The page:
George Dunbar (1927–2024)

George Dunbar, Coin du Lestin, 1996. Silver leaf, pigment, clay. Gift of Richard Johnson, 96.353.

A significant artistic figure in New Orleans and Louisiana, George Dunbar shaped the course of abstract art in the American South with a career spanning over 75 years. At the New Orleans Museum of Art, we are honored to have had a long and meaningful relationship with George.

George had his first solo exhibition at the museum in the 1950s and in 2016, we had the privilege of presenting George Dunbar: Elements of Chance, the first comprehensive retrospective of his work. It was a unique opportunity to get to know the breadth of his artistic vision and his thoughtful consideration of the environment, all revealed through the mediums in which he worked. Weekend visits in the studio and easy afternoons at Pleasure Point with George and Louisette are treasured memories for so many of us.  

Early in his career, the Louisiana native studied art in Philadelphia and often frequented the New York School haunts of Franz Kline, Jackson Pollock, and Willem DeKooning. Upon his return to his home state, George solidified his exploration of geometric abstraction, while also highlighting the distinctive, lush landscapes of South Louisiana through his choice of color, materials, and a complex visual vocabulary uniquely his own. His work bridged local, national, and international artistic inquiry around the role of modern art, always true to his fundamental commitment to abstraction.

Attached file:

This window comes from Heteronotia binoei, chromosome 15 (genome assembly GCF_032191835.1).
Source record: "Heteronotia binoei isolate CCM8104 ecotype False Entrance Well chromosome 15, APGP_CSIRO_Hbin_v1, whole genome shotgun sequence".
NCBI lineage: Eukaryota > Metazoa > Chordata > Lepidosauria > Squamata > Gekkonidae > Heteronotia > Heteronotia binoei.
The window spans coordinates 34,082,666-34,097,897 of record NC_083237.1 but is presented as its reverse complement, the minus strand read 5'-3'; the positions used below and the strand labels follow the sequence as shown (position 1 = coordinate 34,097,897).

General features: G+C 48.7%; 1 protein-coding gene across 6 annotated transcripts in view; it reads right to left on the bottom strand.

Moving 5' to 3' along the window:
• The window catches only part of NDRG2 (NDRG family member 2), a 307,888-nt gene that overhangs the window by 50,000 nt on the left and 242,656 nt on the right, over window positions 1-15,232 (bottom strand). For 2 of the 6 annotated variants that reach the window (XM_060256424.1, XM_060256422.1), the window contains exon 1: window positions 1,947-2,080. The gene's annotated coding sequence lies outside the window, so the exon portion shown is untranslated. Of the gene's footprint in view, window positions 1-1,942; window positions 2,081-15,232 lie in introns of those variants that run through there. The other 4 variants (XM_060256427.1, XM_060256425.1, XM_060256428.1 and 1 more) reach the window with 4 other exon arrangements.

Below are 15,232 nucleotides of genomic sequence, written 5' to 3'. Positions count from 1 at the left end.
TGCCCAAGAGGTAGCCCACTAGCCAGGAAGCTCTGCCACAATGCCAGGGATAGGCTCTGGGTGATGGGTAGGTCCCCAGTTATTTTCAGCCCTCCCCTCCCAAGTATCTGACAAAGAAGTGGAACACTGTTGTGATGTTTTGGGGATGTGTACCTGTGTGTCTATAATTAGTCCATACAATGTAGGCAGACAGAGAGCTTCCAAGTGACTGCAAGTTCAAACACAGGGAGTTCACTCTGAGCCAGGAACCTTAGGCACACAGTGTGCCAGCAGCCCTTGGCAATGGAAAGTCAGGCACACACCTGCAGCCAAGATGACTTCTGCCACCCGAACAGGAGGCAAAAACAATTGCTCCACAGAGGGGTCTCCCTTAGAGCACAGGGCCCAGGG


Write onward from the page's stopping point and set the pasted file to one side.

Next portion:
He was also a founder of Orleans Gallery, New Orleans’s first artist-owned and operated collective art gallery, a haven for artists that bolstered the foundation of a vibrant tradition of contemporary art in our city. George’s innumerable contributions in the studio and beyond welcomed New Orleans and Louisiana to the excitement of contemporary art and artists.

On behalf of NOMA, I send our deepest condolences to George’s family and friends. 

—Susan M. Taylor, The Montine McDaniel Freeman Director